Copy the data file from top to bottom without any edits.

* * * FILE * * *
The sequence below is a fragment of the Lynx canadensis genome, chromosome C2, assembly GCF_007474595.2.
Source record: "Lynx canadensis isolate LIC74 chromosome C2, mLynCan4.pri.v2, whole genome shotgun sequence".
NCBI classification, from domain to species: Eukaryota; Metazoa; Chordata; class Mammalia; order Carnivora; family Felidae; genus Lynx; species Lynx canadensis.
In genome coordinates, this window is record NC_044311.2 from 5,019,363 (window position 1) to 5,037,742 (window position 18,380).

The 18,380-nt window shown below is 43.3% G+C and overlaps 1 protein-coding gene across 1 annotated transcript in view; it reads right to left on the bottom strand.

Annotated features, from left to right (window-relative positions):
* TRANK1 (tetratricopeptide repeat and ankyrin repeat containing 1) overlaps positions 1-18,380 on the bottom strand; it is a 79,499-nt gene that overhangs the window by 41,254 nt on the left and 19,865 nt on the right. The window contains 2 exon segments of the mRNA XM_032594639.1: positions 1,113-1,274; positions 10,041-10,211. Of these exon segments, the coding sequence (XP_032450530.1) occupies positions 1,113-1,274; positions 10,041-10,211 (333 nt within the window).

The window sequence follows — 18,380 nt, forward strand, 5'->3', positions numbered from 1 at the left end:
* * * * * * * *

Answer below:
The sequence below is a fragment of the Lynx canadensis genome, chromosome C2, assembly GCF_007474595.2.
Source record: "Lynx canadensis isolate LIC74 chromosome C2, mLynCan4.pri.v2, whole genome shotgun sequence".
NCBI classification, from domain to species: Eukaryota; Metazoa; Chordata; class Mammalia; order Carnivora; family Felidae; genus Lynx; species Lynx canadensis.
In genome coordinates, this window is record NC_044311.2 from 5,019,363 (window position 1) to 5,037,742 (window position 18,380).

The 18,380-nt window shown below is 43.3% G+C and overlaps 1 protein-coding gene across 1 annotated transcript in view; it reads right to left on the bottom strand.

Annotated features, from left to right (window-relative positions):
* TRANK1 (tetratricopeptide repeat and ankyrin repeat containing 1) overlaps positions 1-18,380 on the bottom strand; it is a 79,499-nt gene that overhangs the window by 41,254 nt on the left and 19,865 nt on the right. The window contains 2 exon segments of the mRNA XM_032594639.1: positions 1,113-1,274; positions 10,041-10,211. Of these exon segments, the coding sequence (XP_032450530.1) occupies positions 1,113-1,274; positions 10,041-10,211 (333 nt within the window).

The window sequence follows — 18,380 nt, forward strand, 5'->3', positions numbered from 1 at the left end: